Working a whaleboat during a hunt was by far the most perilous part of what was already a dangerous job. Even a seriously wounded whale was still strong enough to break a boat in half and flip the crewmen into the water. Once harpooned, a terrified whale would sound or race away which caused the harpoon rope to unwind rapidly from its tub in the rear of the whaleboat. This was a very dangerous moment for the men. If a man got in the way of this rope he could lose and arm or a leg, or worse, be dragged overboard and drowned. In one instance a boatsteerer succeeded in putting two harpoons into a whale but the whale sounded then breached under the boat, capsizing it. In the midst of the turmoil a kink of line got caught around the boatsteerer's leg and as the whale took off, the sailor's leg was nearly severed from his body and he died later of his injuries.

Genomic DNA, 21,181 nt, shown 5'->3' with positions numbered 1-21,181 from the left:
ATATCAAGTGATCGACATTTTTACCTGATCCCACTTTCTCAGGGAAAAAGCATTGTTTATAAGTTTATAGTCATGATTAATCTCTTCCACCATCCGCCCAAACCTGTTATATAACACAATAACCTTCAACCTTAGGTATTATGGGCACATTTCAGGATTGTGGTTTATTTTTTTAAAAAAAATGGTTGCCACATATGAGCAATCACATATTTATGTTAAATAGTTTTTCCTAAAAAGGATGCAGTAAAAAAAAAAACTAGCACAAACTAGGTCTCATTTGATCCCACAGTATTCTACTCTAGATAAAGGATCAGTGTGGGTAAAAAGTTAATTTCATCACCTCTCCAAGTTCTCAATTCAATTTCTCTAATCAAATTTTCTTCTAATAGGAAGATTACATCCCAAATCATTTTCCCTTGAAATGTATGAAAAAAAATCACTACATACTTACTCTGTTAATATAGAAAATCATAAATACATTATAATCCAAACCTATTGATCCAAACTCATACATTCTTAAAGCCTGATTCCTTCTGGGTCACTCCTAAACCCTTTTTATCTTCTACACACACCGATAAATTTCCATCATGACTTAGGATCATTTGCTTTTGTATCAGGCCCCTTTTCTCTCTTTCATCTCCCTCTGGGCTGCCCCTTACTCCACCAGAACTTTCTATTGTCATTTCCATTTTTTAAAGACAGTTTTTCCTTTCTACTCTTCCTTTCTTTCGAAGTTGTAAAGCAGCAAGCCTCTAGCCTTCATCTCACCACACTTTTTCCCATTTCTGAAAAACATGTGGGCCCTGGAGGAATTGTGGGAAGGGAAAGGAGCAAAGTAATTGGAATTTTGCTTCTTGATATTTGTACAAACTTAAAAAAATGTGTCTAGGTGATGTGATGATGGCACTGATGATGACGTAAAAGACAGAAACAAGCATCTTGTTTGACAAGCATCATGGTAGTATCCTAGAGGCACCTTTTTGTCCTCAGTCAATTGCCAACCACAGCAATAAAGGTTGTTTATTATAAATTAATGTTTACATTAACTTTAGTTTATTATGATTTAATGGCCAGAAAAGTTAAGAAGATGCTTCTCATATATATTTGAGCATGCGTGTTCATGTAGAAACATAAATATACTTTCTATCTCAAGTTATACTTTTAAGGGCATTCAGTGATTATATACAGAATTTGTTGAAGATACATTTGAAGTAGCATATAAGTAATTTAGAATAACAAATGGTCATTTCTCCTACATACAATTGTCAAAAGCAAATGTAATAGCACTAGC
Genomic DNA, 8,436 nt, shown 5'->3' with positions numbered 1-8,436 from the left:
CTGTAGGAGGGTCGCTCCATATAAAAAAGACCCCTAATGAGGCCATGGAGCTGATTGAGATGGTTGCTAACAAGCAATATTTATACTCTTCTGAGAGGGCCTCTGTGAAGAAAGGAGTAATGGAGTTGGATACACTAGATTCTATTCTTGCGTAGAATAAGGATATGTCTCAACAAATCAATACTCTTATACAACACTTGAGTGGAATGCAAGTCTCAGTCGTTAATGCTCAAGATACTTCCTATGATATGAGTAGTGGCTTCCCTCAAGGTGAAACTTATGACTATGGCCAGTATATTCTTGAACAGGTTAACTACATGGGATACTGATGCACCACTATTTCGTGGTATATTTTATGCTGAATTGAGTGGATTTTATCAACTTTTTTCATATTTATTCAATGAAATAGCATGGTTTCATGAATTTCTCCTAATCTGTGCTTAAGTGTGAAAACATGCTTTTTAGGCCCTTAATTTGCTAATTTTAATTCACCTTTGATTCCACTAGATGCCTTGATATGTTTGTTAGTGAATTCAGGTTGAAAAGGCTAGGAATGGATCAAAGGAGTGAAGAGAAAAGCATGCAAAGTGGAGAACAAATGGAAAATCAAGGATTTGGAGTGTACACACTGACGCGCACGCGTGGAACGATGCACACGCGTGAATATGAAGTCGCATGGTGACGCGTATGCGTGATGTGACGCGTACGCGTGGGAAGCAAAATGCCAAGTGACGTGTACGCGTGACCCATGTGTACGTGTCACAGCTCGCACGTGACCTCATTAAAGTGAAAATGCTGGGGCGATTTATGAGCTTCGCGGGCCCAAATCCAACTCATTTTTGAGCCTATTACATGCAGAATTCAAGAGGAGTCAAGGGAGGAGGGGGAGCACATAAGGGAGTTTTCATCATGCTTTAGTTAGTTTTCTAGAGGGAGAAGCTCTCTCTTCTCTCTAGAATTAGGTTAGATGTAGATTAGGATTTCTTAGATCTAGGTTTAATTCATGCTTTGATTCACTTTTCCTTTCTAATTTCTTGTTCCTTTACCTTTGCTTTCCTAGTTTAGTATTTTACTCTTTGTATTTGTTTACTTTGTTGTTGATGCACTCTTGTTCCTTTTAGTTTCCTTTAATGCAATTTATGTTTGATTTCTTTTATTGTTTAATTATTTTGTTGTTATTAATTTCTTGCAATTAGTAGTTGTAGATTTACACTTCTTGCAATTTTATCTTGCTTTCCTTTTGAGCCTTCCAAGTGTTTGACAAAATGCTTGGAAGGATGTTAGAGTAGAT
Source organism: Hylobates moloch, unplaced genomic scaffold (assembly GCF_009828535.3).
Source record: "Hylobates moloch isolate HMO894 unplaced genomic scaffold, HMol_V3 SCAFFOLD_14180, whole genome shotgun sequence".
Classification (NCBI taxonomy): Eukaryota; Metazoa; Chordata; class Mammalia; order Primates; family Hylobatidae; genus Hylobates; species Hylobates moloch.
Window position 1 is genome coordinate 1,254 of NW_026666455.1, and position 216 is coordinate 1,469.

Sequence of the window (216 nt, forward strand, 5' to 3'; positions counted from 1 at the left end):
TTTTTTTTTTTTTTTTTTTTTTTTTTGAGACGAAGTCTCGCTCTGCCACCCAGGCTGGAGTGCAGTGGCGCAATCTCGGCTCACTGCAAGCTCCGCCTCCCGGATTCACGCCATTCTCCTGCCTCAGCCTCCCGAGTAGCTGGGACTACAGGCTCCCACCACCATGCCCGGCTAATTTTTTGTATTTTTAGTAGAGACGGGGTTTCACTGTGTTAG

Once the harpoon rope was played out and the whale began to race away, the whaleboat would be dragged along with it at dizzying speed. The larger the whale, the faster the "Nantucket sleigh ride". After expending all its energy, the whale would slow down enough for the whaleboat to get close enough for it to be killed.
Herbert Hoover Presidential LIbrary and Museum